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Farm Journal

Under the Tree Farm's Garlic Growing Tips!

Under the Tree Farm's Garlic Growing Tips!

Plant your garlic in fall, just like a tulip or daffodil bulb! In the Finger Lakes Region of NY (we’re in Zone 5b), we plant our garlic the second week of October.

Garlic loves fertile soil and sun! Plant it in the most productive spot in your garden and you will be rewarded with a bountiful harvest. If you have access to compost or composted cow/horse manure, amend your soil before planting. Break up your garlic heads into individual cloves for planting. Each fall-planted garlic clove will grow into an entire head of garlic!

We plant our garlic cloves 10 inches apart with rows spaced 1 foot apart. Each clove is planted about 3 inches deep into the soil with the pointy side facing upwards. Once our garlic is planted, we mulch our beds with a thick layer of oat straw. You can use hay (dried cut grass), straw (dried stems of grain crops like wheat, rye, or oats), or even dry leaves, to mulch your garlic. When we put down the straw, it is quite fluffy (between 4-6” thick), but the snow over the winter compresses the straw into a thinner, more dense layer that provides weed control and soil moisture retention throughout the growing season.

An important step to growing sizable heads of garlic is fertilizing it in the spring when it is 6-8” tall. On our farm, this is usually early-mid May. We sprinkle our fertilizer on top of the mulch before a rain event. You can use an all purpose 10-10-10 conventional garden fertilizer, or an organic garlic fertilizer blend from Fruition Seeds found by following the links below. If it is a very rainy year, we will give the garlic an additional boost with a foliar feed in June. https://www.fruitionseeds.com/shop/gardening-tools-supplies/organic-fertilizer-amendments/organic-gar lic-and-shallot-fertilizer/

Our garlic is a hardneck variety, which means it makes scapes! In our region, garlic begins to scape in early-mid June. Scapes are edible flower stems that grow from the center of the garlic plant and should be removed to encourage the garlic plant to focus its energy on sizing up the bulb. If you leave the scapes on the plant, they will eventually form bulbils (mini garlic cloves!) and flowers. It is best to snap off the garlic scapes near where they come out of the plant and use them for pesto, stir fry, and more.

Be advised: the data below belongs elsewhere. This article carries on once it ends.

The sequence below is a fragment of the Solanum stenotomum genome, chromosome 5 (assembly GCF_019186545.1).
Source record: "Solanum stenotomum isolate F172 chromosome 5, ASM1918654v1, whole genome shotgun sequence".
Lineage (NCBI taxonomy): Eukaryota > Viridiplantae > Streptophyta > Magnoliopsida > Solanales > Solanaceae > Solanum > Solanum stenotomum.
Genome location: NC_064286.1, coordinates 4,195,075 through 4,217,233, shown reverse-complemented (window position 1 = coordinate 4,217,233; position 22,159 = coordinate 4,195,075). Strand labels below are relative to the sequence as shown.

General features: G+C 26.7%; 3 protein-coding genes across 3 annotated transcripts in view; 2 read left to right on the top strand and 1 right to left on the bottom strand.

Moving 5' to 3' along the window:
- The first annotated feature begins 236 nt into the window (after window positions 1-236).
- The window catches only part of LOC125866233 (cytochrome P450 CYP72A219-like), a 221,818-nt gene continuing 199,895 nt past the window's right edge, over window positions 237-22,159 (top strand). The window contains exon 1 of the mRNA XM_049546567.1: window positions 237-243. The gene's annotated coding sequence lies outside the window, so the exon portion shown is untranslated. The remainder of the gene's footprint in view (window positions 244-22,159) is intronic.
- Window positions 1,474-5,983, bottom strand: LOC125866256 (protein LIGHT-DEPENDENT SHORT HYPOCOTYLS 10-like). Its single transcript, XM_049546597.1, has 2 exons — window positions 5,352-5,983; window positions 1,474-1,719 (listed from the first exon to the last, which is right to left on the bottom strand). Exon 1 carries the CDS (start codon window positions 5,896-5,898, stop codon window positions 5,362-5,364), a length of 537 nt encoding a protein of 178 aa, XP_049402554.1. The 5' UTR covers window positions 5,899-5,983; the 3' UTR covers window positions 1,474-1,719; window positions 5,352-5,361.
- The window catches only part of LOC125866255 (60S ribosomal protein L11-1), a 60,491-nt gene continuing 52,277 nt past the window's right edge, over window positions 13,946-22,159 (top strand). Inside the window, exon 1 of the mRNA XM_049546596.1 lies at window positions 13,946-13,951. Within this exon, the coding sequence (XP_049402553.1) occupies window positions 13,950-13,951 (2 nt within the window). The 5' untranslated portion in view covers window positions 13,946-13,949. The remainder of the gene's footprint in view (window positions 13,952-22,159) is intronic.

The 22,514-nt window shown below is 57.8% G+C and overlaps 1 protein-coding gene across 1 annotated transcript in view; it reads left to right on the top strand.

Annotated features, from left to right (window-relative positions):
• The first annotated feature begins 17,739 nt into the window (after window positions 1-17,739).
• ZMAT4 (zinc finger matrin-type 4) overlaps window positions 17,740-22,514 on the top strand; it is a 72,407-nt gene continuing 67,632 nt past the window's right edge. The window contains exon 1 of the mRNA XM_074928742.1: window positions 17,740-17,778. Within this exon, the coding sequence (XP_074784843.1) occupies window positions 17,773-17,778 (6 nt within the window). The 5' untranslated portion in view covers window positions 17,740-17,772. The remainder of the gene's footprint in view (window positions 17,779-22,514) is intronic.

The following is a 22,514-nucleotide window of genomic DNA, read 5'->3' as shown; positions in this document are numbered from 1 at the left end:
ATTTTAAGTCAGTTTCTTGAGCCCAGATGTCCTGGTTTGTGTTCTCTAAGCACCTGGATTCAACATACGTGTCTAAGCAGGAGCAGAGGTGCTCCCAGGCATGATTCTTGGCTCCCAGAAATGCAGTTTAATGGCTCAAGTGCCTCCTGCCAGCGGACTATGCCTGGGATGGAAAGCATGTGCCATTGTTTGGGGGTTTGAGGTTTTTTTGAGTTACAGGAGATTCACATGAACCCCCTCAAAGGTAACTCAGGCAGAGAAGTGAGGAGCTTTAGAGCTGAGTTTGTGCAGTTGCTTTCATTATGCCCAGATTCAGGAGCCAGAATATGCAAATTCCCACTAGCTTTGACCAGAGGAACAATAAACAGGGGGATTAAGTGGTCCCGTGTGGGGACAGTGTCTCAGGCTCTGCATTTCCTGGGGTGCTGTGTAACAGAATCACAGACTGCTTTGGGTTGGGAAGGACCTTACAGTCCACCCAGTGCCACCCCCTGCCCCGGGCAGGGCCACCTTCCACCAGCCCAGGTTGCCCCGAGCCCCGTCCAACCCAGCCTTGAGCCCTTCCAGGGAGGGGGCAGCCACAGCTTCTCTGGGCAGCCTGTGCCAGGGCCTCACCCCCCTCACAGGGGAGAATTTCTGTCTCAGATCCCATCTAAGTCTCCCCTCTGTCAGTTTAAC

For fresh green garlic, you can harvest your garlic before the plant has started to dry down. We begin to harvest our garlic around the first week in July for fresh green (uncured) garlic. Green garlic is absolutely delicious and very juicy! If you’ve never tried it, we recommend pulling a couple of heads early to try it. We let the rest of our garlic size up and cure down for a few more weeks, and usually begin our main harvest the third week in July. When the lower leaves of the plant start to dry down, first turning yellow and then brown, you’ll know it’s time to harvest. You may be able to just pull your garlic plants out of the ground, or you may need to use a digging fork to dig them out, depending on how hard and moist your soil is. We like to bundle our garlic in groups of 15, tie them tightly with a string about 6” up the stem from the bulbs, and hang them in a shed with good air circulation to dry. ****If it is a very wet summer, you may want to cure your garden in a high tunnel or greenhouse. Important: If you use this method, you must make sure the temperature stays below ~100°F to prevent damage to the bulbs. We use shade cloth over the garlic itself, or over the entire greenhouse, to keep the temperature down

Good luck, and happy gardening!

Crystal & Scott Van Gaasbeck

Under the Tree Farm

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planting a basketry willow patch? here are our favorite cultivars to grow in zone 5b

planting a basketry willow patch? here are our favorite cultivars to grow in zone 5b